Now that we’ve finished reading and reflecting on the book of Esther, let’s take a step back to see how it fits into the storyline of the whole Bible. In particular, we’ll focus on God’s crucial promises to Abraham (who was known as Abram at that time). We find these promises near the beginning of the Bible’s storyline (Genesis 12:2-3, 7)
About Peter Lau
Peter Lau has been lecturing at Seminari Theoloji Malaysia since 2010. He is a trained medical doctor, and also holds a Ph.D. in Old Testament. He has published on Ruth, Ezekiel, and Psalms. Peter is married to Kathryn and they have three children.
Entries by Peter Lau
As the narrative ends, we are reminded of the power and reach of the Persian Empire. Remember, this is an empire that extends across 127 provinces (Esther 1:1). It has the power to grant a suspension of taxes (2:18 ESV), and then re-impose taxes on everything under its power, all the way to the distant coastlands (on the eastern Mediterranean; Esther 10:1).
Today’s passage continues the description of how Purim was established. An interesting aspect is how the festival got its name. Haman plotted against the Jews and cast the lot (pur) to find the most auspicious day to carry out his plot (Esther 9:24). Purim is the plural of pur (v. 26). Yet in the Old Testament, the lot is also cast to find out God’s will.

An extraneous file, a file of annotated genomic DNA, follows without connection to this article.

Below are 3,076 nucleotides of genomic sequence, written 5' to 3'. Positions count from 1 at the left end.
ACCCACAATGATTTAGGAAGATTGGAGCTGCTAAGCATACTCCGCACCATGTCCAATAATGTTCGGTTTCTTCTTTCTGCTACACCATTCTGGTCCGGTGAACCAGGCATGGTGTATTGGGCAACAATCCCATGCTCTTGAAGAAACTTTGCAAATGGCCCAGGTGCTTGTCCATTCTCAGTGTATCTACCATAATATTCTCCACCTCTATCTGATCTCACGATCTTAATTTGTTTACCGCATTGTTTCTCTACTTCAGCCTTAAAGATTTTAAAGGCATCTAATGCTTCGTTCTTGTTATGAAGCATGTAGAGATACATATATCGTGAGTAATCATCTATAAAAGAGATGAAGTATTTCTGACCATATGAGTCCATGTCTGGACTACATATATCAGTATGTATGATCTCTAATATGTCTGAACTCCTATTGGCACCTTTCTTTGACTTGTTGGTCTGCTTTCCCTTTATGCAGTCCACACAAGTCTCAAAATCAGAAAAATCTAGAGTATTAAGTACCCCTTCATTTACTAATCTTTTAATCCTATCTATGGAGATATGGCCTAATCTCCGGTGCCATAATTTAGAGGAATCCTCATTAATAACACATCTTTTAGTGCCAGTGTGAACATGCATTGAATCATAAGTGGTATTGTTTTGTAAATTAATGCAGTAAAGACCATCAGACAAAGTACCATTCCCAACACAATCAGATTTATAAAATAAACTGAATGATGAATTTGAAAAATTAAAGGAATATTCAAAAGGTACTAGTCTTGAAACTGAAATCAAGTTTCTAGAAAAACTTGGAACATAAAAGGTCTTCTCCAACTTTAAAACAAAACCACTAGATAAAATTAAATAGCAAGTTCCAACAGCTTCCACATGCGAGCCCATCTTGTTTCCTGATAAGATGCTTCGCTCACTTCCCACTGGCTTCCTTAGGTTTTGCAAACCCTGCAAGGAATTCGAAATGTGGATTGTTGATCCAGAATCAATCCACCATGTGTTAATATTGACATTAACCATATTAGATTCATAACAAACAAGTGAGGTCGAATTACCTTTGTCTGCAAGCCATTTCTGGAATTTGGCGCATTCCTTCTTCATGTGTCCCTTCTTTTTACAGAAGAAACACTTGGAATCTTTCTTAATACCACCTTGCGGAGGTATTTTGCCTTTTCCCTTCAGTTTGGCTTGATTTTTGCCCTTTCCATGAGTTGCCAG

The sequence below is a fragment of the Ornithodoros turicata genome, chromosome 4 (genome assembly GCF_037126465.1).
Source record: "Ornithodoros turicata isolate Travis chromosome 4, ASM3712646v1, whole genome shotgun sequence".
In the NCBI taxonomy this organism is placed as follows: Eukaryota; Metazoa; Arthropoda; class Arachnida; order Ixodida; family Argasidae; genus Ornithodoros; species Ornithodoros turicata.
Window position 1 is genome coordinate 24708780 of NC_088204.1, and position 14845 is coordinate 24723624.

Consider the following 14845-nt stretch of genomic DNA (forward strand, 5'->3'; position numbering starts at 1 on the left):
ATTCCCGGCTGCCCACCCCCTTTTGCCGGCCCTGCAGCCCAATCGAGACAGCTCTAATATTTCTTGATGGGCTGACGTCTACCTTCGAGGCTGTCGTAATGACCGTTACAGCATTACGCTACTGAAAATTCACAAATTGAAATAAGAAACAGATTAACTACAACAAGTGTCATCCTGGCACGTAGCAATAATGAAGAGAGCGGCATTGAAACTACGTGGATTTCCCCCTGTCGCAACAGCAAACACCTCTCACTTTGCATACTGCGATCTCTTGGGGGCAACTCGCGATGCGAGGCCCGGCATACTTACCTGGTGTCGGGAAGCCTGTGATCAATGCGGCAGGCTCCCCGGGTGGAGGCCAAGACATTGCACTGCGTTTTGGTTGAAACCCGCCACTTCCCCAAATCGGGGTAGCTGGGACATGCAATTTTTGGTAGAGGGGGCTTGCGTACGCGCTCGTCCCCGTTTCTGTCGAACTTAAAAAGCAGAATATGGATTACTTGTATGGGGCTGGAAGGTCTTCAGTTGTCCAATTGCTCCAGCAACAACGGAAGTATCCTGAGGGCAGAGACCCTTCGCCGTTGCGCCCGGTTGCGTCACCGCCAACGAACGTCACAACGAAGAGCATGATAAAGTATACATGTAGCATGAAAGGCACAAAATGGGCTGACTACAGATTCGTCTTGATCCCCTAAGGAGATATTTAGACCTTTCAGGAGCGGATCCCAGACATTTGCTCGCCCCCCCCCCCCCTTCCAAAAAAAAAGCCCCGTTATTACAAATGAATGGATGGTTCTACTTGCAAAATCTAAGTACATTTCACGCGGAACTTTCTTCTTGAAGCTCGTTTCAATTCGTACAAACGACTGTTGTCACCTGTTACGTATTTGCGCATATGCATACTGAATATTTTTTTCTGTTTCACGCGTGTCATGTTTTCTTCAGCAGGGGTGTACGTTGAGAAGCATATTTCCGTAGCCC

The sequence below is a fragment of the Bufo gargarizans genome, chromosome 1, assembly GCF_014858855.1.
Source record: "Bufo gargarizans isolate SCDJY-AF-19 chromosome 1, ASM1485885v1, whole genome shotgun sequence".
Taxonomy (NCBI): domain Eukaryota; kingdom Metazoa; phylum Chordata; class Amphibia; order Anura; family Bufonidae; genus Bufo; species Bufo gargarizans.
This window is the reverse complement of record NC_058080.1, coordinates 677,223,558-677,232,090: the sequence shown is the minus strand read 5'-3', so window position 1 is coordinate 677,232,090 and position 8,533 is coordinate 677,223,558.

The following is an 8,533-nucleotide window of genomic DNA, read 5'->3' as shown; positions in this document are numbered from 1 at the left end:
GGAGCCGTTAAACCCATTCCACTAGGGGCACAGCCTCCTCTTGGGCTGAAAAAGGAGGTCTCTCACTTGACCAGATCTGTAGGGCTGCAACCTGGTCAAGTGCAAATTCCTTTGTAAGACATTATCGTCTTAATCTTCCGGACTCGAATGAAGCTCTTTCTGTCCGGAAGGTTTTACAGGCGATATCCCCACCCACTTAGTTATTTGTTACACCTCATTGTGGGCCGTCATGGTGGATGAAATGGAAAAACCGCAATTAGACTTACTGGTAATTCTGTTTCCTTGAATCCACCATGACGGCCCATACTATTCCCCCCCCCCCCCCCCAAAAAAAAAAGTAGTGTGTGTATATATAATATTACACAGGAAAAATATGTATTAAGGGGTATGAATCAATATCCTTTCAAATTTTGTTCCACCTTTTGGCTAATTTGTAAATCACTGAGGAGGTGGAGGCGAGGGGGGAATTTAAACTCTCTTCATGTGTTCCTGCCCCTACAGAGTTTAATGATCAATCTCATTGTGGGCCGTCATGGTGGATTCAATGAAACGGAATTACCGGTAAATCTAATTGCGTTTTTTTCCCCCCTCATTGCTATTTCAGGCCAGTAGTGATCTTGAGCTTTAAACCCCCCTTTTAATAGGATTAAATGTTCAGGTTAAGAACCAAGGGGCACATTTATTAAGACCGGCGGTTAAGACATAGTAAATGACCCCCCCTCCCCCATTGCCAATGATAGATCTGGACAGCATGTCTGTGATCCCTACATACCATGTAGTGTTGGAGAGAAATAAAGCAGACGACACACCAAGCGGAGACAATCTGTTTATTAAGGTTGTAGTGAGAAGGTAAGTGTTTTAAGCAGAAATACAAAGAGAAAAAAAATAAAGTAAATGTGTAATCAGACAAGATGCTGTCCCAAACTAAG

God’s deliverance of the Jews is such an important event that it is commemorated each year. The description of the festival emphasises the reversal: from fasting, mourning, and sadness to feasting, relief, and gladness (Esther 9:22).
In the citadel of Susa, the Jews kill 500 men, along with the sons of Haman (Esther 9:6-10). The king then asks Esther what she would like to do next (vv. 11-12). She asks for permission for the Jews to defend themselves the next day in the rest of Susa (v. 13). She also asks for the bodies of Haman’s sons to be impaled and displayed as a deterrent (v. 13).
And so, the day arrives for the two decrees to be put into effect (Esther 9:1). The Jews gather together in all the cities to defend themselves against those who hate them. They overpower their enemies, those throughout the Persian Empire who try to harm them (v. 2).
Mordecai writes an edict to counteract the first one. If you read it carefully, you’ll notice that it counters Haman’s edict (see Esther 3) almost word-for-word.
The archenemy of the Jews is dead, but the jaws of death are still open. How is Haman’s edict going to be dealt with?
On the same day that Haman falls, Mordecai rises. The impaling of Haman probably provided the chance for Esther to reveal to the king that Mordecai was her relative (Esther 8:1). Haman is again described as ″the enemy of the Jews″ (v. 1), but now he has been executed as an enemy of the Persian Empire.
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